(2005). AND TANGO MAKES THREE. Kirkus Reviews, 73(11), 642. Retrieved from MasterFILE Premier database.

Using This book in the library
This book has been part of many displays in my library. People are surprised, sometimes, that it's been banned. It's a great topic for starting a good discussion about censorship and what may or may not be appropriate. The biggest challenge to the book is that it depicts a same-sex relationship and some parents aren't ready to tell their children about this part of life. It's important (especially in a public library) to remind parents to always review the choices their children pick. There are picture books about war, death, disease and a variety of issues you may not be ready to share with your children. Age appropriate books do not mean they don't deal with "heavy" issues. They just deal with heavy issues in an age-appropriate way.

For fun and information:
Find out more about the two penguins, Roy and Silo and the scientific thought behind their behavior from Scientific American.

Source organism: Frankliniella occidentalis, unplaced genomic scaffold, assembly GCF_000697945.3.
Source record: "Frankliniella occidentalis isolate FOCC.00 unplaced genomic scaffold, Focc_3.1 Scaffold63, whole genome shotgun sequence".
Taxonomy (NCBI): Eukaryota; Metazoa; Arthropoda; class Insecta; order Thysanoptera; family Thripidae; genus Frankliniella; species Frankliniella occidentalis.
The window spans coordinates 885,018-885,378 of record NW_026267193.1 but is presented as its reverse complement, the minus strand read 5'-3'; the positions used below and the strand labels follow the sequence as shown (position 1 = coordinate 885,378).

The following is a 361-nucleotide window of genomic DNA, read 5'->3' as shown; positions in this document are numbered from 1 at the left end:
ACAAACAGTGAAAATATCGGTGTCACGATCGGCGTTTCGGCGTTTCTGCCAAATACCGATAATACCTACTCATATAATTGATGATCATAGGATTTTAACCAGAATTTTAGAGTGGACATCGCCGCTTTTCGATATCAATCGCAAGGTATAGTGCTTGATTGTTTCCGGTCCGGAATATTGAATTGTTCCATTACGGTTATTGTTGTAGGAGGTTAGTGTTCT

Sunday, December 5, 2010

SLIS 5420 - Module 14 - Thirteen

Module 14 - Thirteen edited by James Howe

Howe, James (ed). Thirteen:  Thirteen Stories that Capture the Agony and Ecstasy of Being Thirteen. Atheneum Books for Young Readers, 2003. ISBN 978-0689828638

This short story collection of 12 stories and 1 poem (to make thirteen entries in all) all center around the theme of being thirteen and how each author felt about their own experiences. While the stories are made up, the authors reveal that the feelings captured in each are very real in afterwords to each story. There are also pictures of the writers from when they are thirteen, which is a nice touch.  It's interesting how "grown up" some authors look at thirteen, while others look so young still.

What I Thought